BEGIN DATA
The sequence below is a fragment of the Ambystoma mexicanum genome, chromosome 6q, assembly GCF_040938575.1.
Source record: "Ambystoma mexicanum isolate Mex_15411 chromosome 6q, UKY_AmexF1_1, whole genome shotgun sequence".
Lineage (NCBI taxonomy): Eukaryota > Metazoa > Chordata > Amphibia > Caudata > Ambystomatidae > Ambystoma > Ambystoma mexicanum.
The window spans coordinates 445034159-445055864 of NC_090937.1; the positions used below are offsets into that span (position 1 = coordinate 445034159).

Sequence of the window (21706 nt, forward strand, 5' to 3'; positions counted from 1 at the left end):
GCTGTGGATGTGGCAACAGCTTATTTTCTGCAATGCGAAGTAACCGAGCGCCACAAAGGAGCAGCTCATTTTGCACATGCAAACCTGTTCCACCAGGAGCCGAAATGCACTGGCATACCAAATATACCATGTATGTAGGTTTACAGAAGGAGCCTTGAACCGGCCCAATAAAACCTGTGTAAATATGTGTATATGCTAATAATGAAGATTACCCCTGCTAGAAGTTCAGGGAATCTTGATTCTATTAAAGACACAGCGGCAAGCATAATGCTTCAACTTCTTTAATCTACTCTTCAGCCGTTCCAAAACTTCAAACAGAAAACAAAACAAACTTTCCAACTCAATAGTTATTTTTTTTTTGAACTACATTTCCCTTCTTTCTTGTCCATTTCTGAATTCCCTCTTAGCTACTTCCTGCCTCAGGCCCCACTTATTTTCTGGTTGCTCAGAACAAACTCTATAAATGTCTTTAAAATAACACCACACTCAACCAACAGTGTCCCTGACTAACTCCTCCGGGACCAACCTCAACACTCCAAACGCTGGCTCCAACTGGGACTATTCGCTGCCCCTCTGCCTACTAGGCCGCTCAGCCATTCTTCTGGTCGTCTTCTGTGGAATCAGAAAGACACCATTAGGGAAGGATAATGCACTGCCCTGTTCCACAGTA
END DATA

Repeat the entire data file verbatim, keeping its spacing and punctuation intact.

The sequence below is a fragment of the Ambystoma mexicanum genome, chromosome 6q, assembly GCF_040938575.1.
Source record: "Ambystoma mexicanum isolate Mex_15411 chromosome 6q, UKY_AmexF1_1, whole genome shotgun sequence".
Lineage (NCBI taxonomy): Eukaryota > Metazoa > Chordata > Amphibia > Caudata > Ambystomatidae > Ambystoma > Ambystoma mexicanum.
The window spans coordinates 445034159-445055864 of NC_090937.1; the positions used below are offsets into that span (position 1 = coordinate 445034159).

Sequence of the window (21706 nt, forward strand, 5' to 3'; positions counted from 1 at the left end):
GCTGTGGATGTGGCAACAGCTTATTTTCTGCAATGCGAAGTAACCGAGCGCCACAAAGGAGCAGCTCATTTTGCACATGCAAACCTGTTCCACCAGGAGCCGAAATGCACTGGCATACCAAATATACCATGTATGTAGGTTTACAGAAGGAGCCTTGAACCGGCCCAATAAAACCTGTGTAAATATGTGTATATGCTAATAATGAAGATTACCCCTGCTAGAAGTTCAGGGAATCTTGATTCTATTAAAGACACAGCGGCAAGCATAATGCTTCAACTTCTTTAATCTACTCTTCAGCCGTTCCAAAACTTCAAACAGAAAACAAAACAAACTTTCCAACTCAATAGTTATTTTTTTTTTGAACTACATTTCCCTTCTTTCTTGTCCATTTCTGAATTCCCTCTTAGCTACTTCCTGCCTCAGGCCCCACTTATTTTCTGGTTGCTCAGAACAAACTCTATAAATGTCTTTAAAATAACACCACACTCAACCAACAGTGTCCCTGACTAACTCCTCCGGGACCAACCTCAACACTCCAAACGCTGGCTCCAACTGGGACTATTCGCTGCCCCTCTGCCTACTAGGCCGCTCAGCCATTCTTCTGGTCGTCTTCTGTGGAATCAGAAAGACACCATTAGGGAAGGATAATGCACTGCCCTGTTCCACAGTA